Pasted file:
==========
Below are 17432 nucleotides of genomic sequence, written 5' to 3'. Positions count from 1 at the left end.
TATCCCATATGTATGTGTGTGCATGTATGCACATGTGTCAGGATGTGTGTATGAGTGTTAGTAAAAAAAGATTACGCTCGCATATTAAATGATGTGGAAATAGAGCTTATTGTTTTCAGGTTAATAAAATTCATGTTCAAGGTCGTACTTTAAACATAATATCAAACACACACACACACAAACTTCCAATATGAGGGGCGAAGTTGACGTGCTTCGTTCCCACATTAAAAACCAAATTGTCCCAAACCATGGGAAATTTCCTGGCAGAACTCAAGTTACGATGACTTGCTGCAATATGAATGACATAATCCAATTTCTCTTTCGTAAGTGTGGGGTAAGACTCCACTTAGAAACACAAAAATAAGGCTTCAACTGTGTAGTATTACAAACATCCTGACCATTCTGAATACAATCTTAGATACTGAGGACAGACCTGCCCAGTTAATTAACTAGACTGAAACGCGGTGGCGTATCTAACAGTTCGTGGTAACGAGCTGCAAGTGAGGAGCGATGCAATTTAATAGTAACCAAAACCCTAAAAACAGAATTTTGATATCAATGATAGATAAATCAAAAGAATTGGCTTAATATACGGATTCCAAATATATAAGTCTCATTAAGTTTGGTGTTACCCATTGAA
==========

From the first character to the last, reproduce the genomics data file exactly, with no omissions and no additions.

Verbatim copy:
Below are 17432 nucleotides of genomic sequence, written 5' to 3'. Positions count from 1 at the left end.
TATCCCATATGTATGTGTGTGCATGTATGCACATGTGTCAGGATGTGTGTATGAGTGTTAGTAAAAAAAGATTACGCTCGCATATTAAATGATGTGGAAATAGAGCTTATTGTTTTCAGGTTAATAAAATTCATGTTCAAGGTCGTACTTTAAACATAATATCAAACACACACACACACAAACTTCCAATATGAGGGGCGAAGTTGACGTGCTTCGTTCCCACATTAAAAACCAAATTGTCCCAAACCATGGGAAATTTCCTGGCAGAACTCAAGTTACGATGACTTGCTGCAATATGAATGACATAATCCAATTTCTCTTTCGTAAGTGTGGGGTAAGACTCCACTTAGAAACACAAAAATAAGGCTTCAACTGTGTAGTATTACAAACATCCTGACCATTCTGAATACAATCTTAGATACTGAGGACAGACCTGCCCAGTTAATTAACTAGACTGAAACGCGGTGGCGTATCTAACAGTTCGTGGTAACGAGCTGCAAGTGAGGAGCGATGCAATTTAATAGTAACCAAAACCCTAAAAACAGAATTTTGATATCAATGATAGATAAATCAAAAGAATTGGCTTAATATACGGATTCCAAATATATAAGTCTCATTAAGTTTGGTGTTACCCATTGAA